• How Your Physiotherapist Can Help You Heal From An Ankle Sprain or Ankle Injury

    May 3, 2013 | News
  • Ankle sprains are on of the most common injuries that occur everyday. In addition there are an alarming amount of individuals who suffer pain in their ankle or have foot problems and have no idea what to do about it or who simply avoid facing the problem.

    If you have an ankle sprain or ankle injury it is important to act now and seek treatment in order to ensure that no long-term damage is done. In this article you will find out how your physiotherapist can help you heal from an ankle sprain or ankle injury.

    A sprained ankle means pain and swelling of the ankle joint, which has been caused by the ligaments of the ankle to be torn when an individual has rolled over on their ankle. It is vital that you undergo physiotherapy treatment once you are able to apply pressure, to help you recover from an ankle sprain as quickly as possible. Ankle sprains are common sport injuries, however also happen during everyday activities. An unnatural twisting motion occurs when the foot is placed awkwardly or when the ground is uneven and an unusual and unsuspected amount of pressure is applied to the joint. It can affect any one of the three bones that make up the ankle joint: the tibia, fibula or talus. In addition ankle sprains affect the ligaments that provide connection to the bones and tendons, which connect muscles to the bones.

    As you can see it is vital that once you are able to apply some slight pressure to your ankle, then your physiotherapist can help you treat the repair of your whole ankle.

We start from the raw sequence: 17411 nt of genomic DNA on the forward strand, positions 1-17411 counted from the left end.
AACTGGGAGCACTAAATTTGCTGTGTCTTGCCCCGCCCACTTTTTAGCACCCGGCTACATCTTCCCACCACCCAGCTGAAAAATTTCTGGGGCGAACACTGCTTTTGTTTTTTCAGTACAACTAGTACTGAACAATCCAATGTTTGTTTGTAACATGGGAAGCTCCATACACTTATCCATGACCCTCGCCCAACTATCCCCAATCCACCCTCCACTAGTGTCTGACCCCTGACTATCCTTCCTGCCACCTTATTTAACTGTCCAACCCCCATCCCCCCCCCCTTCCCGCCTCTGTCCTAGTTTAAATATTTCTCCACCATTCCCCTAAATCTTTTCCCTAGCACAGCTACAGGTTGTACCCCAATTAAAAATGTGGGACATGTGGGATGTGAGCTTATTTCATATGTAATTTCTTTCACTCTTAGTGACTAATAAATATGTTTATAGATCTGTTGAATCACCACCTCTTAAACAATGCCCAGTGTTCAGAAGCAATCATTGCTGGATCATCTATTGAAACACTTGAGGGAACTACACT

Depending on your injury, your physiotherapist will engage in hands-on physiotherapy, exercise rehabilitation and hydrotherapy services to treat your sprain or injury. As part of this process, a good physiotherapist will usually undertake the following services during the course of treatment:

    • A thorough history taking and examination
    • Explanation of your condition
    • Goal setting discussion
    • A management plan including; education, exercise prescription and postural education (when relevant)
    • A hands-on approach to treatment using a variety of techniques including; massage, joint mobilisation and stretches.

    Other ways that a physiotherapist can help you heal from an ankle sprain or ankle injury is by providing information about the following:

      • Advising what footwear you should choose. Poor footwear selection is a major factor in developing problems involving the foot and ankle and contributes to an ankle injury. Shoes also need to be correctly fitted to give the necessary support and adequate cushioning. They will need to suit the foot type (eg. narrow or broad), and comfort should not be sacrificed purely for fashion reasons. In addition, getting the right orthotics (inserts which are placed in your shoe to help correct and support arch problems) is vital. Your physiotherapist can supply you with orthotics and a good orthotic in the aftermath of an ankle injury can provide excellent support.

     

      • Discussing overuse of the ankle, in particular conversations around proper stretching, exercise routines and footwear will help you avoid further ankle sprains and an ankle injury.

     

      • Making sure you understand foot mechanics. Poor foot mechanics involves stiffening of the foot and ankle, which results in poor movement and may involve a lax joint and an excessive or collapsed arch. Having poor foot mechanics can increase your chance of foot and ankle pain and injury. One of the ways to overcome this is through stretching exercises designed by your physiotherapist.

     

    • Your physiotherapist can also identify tendon problems, treat plantar fasciitis and assist you in avoiding arthritis in the ankle and foot.

    Lastly, sport injuries can be a variety of muscular pain and tears, ligament strains and sprains and bone fractures or breaks. A physiotherapist should be your first point of call for most of these sports injuries. Soft tissue damage and minor joint injuries will respond well to a course of physiotherapy treatment. Your physiotherapist can order X-Rays if fractures and breaks are suspected.